Washington, DC — The US Food and Drug Administration has unveiled a plan containing 25 actions it intends to implement during 2011 to improve the most common path to market for medical devices. It is unclear how these changs will affect hearing aid device approval, if at all.
Key actions include:
- Streamlining the “de novo” review process for certain innovative, lower-risk medical devices,
- Clarifying when clinical data should be submitted in a premarket submission, guidance that will increase the efficiency and transparency of the review process,
- Establishing a new Center Science Council of senior FDA experts to assure timely and consistent science-based decision making.
These actions will result in “a smarter medical device program that supports innovation, keeps jobs here at home, and brings important, safe, and effective technologies to patients quickly,” said Jeffrey Shuren, MD, JD, director of the FDA’s Center for Devices and Radiological Health (CDRH), in a press release.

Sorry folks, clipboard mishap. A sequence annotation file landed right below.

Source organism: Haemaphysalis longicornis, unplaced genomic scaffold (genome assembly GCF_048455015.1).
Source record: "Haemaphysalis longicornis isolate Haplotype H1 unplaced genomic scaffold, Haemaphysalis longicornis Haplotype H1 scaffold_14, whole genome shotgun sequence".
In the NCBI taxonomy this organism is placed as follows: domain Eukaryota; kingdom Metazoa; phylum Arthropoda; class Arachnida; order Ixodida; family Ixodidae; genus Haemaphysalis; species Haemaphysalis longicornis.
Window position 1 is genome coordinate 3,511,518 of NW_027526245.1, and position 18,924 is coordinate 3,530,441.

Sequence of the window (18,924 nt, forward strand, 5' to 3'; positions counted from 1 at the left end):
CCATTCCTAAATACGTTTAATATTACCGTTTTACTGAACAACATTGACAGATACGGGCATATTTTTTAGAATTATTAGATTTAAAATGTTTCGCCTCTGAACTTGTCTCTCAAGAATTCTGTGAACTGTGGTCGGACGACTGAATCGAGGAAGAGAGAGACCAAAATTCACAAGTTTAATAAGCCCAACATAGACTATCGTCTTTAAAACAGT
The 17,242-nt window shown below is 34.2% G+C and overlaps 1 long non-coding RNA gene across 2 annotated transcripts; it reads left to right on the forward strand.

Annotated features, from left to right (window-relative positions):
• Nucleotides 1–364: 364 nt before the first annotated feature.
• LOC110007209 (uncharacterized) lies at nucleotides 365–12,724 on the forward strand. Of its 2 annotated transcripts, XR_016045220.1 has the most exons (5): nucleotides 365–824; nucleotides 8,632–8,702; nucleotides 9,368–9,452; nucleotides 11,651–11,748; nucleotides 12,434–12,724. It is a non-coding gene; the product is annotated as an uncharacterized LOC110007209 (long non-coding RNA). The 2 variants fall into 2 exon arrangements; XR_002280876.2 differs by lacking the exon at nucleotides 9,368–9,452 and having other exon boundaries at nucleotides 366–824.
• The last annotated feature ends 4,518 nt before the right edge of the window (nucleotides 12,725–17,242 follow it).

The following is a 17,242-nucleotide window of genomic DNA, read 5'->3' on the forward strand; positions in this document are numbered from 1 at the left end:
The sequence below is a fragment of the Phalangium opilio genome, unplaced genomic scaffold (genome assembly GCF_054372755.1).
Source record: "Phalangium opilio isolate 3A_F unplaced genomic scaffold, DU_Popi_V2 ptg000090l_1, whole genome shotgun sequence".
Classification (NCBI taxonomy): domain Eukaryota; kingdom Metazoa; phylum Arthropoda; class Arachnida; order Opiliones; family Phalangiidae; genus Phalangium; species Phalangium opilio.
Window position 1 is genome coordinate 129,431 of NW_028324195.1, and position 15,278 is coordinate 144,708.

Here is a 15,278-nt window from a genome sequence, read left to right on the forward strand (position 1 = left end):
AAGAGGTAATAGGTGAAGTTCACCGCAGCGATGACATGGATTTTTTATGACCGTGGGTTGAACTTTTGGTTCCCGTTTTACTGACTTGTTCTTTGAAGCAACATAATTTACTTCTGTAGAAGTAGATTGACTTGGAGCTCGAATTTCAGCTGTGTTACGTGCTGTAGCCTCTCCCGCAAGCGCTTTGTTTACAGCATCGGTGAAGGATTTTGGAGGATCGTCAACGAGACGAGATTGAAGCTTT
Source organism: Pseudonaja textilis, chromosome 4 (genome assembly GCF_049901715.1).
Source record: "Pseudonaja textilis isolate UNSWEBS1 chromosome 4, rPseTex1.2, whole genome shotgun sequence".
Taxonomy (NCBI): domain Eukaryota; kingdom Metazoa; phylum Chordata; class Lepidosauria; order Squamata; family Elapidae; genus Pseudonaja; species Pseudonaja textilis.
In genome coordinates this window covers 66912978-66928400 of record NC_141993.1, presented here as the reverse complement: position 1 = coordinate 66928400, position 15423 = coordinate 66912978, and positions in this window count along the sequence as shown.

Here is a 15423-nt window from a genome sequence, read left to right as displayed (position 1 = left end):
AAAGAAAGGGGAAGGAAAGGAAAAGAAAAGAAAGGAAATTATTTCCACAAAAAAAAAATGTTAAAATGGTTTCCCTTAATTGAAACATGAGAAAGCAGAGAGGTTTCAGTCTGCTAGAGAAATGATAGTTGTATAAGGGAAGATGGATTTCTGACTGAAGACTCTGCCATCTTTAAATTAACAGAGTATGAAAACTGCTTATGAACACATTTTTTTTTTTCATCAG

In September 2009, CDRH set up two internal working groups to address concerns relating to the premarket notification process—industry argued that the 510(k) process was unpredictable, inconsistent, and opaque, while consumers and health care professionals argued that the review process wasn’t robust enough. At the same time, CDRH also asked the independent, nonprofit Institute of Medicine to study the program. That review is still under way.
After reviewing public comments, CDRH now intends to take 25 actions to improve the 510(k) program in 2011, including new guidance and enhanced staff training.
CDRH also is giving the Institute of Medicine an opportunity to provide feedback on seven recommendations before making a final decision and is planning for a public meeting in April to seek additional feedback on two other recommendations.
More detailed information is available on the FDA Web site.